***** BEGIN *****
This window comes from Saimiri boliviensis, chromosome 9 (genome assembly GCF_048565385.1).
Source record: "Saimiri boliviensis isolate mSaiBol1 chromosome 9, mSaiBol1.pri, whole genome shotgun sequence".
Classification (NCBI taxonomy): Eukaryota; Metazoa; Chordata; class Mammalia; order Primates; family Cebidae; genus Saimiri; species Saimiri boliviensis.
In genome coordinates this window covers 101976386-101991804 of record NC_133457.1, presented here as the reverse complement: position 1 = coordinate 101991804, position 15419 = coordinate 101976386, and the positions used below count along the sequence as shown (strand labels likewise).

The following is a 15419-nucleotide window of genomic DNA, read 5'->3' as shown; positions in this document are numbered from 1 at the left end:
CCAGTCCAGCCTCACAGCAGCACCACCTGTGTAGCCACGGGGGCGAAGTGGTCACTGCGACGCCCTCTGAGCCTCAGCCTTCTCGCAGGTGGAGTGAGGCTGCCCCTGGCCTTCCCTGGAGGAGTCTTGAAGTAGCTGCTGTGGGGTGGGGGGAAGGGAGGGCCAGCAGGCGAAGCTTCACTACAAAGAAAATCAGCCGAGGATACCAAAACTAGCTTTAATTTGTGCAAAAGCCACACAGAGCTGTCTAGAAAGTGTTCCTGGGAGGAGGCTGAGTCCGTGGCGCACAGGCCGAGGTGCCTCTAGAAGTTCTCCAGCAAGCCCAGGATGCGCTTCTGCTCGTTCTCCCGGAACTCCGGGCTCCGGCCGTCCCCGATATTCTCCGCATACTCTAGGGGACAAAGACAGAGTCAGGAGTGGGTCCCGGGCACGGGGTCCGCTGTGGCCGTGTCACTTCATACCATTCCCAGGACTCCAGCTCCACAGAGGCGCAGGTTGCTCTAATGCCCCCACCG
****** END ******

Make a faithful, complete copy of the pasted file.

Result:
This window comes from Saimiri boliviensis, chromosome 9 (genome assembly GCF_048565385.1).
Source record: "Saimiri boliviensis isolate mSaiBol1 chromosome 9, mSaiBol1.pri, whole genome shotgun sequence".
Classification (NCBI taxonomy): Eukaryota; Metazoa; Chordata; class Mammalia; order Primates; family Cebidae; genus Saimiri; species Saimiri boliviensis.
In genome coordinates this window covers 101976386-101991804 of record NC_133457.1, presented here as the reverse complement: position 1 = coordinate 101991804, position 15419 = coordinate 101976386, and the positions used below count along the sequence as shown (strand labels likewise).

The following is a 15419-nucleotide window of genomic DNA, read 5'->3' as shown; positions in this document are numbered from 1 at the left end:
CCAGTCCAGCCTCACAGCAGCACCACCTGTGTAGCCACGGGGGCGAAGTGGTCACTGCGACGCCCTCTGAGCCTCAGCCTTCTCGCAGGTGGAGTGAGGCTGCCCCTGGCCTTCCCTGGAGGAGTCTTGAAGTAGCTGCTGTGGGGTGGGGGGAAGGGAGGGCCAGCAGGCGAAGCTTCACTACAAAGAAAATCAGCCGAGGATACCAAAACTAGCTTTAATTTGTGCAAAAGCCACACAGAGCTGTCTAGAAAGTGTTCCTGGGAGGAGGCTGAGTCCGTGGCGCACAGGCCGAGGTGCCTCTAGAAGTTCTCCAGCAAGCCCAGGATGCGCTTCTGCTCGTTCTCCCGGAACTCCGGGCTCCGGCCGTCCCCGATATTCTCCGCATACTCTAGGGGACAAAGACAGAGTCAGGAGTGGGTCCCGGGCACGGGGTCCGCTGTGGCCGTGTCACTTCATACCATTCCCAGGACTCCAGCTCCACAGAGGCGCAGGTTGCTCTAATGCCCCCACCG